Cookies Processing From Composite Flours of Cereals with High Nutritional Value
Keywords:composite flours, healthy Cookies, anti-nutritional, phytic acid, Organoleptic evaluation
New healthy items were attempted by integrating new bioactive substituting various types of flour for wheat flour in bakery particularly cookies. Cookies were created with composite flour barley or oat substituted with various ratios of corn and sorghum in this investigation. To minimize phytate, whole grains were treated with vitamin C and an acetate buffer (pH 4.8). Treatments led to a significant reduction in phytate of loss percentages ranging from 79.77 to 85.34 for vitamin C and 81.04 to 85.59 for acetate buffer. Cookies samples were examined for physicochemical and sensory qualities. Increased corn and sorghum % increased weight, diameter, and spread ratio. Comparison with control, barley cookies had no significant differences in overall acceptability; in contrast, oat cookies had substantial differences. Protein declines as the percentage of corn and sorghum increases. Increased corn and sorghum ratios increased fat, fibre and ash contents. Calorific value of barley and oat biscuits (BC1 and OC1) was the lowest. Increasing proportions of corn and sorghum flour in cookies improved total, soluble, and insoluble dietary fibre. During storage periods (90 days), water activity of barley and oat cookies increased marginally, fracturability increased with barley blends compared to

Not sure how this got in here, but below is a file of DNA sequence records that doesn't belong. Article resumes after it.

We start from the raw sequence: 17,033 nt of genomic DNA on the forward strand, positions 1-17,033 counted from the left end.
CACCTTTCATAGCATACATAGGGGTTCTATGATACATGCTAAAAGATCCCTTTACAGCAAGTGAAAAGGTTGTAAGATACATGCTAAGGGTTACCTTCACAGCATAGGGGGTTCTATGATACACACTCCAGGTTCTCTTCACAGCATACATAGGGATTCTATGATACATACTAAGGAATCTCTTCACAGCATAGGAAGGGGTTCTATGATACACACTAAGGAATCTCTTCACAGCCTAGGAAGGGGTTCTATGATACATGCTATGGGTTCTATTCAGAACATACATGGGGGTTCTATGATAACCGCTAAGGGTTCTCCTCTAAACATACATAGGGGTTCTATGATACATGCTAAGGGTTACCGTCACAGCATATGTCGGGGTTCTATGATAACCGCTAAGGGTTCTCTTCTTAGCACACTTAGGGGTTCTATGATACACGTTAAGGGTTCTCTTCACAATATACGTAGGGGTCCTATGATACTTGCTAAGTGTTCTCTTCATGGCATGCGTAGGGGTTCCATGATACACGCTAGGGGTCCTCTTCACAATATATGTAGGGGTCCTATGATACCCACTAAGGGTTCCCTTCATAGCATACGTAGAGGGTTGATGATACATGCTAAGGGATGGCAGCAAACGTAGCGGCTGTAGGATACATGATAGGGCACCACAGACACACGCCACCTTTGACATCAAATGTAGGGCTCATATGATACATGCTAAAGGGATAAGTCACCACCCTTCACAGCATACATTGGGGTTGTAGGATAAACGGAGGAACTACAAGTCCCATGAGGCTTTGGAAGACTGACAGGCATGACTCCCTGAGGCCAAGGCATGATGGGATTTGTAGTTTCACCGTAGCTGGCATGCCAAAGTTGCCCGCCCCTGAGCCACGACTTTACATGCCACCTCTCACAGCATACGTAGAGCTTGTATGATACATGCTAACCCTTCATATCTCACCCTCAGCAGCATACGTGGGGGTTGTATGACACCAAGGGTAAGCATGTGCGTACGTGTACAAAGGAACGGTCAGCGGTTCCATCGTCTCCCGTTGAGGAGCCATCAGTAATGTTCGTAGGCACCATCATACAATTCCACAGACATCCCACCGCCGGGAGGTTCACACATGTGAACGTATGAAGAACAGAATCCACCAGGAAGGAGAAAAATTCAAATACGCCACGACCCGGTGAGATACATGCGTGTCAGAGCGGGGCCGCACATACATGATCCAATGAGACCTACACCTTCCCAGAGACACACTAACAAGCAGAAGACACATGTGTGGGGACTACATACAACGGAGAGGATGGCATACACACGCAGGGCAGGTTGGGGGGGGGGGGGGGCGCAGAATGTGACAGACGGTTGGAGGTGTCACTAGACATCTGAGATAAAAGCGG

oat blends cookies. Changes in acid and peroxide values of cookies during storage produced slightly variable results, but control had the greatest value. Finally, cookies with high nutritious content and appropriate calories could contribute significantly to nutrient consumption by various customers.
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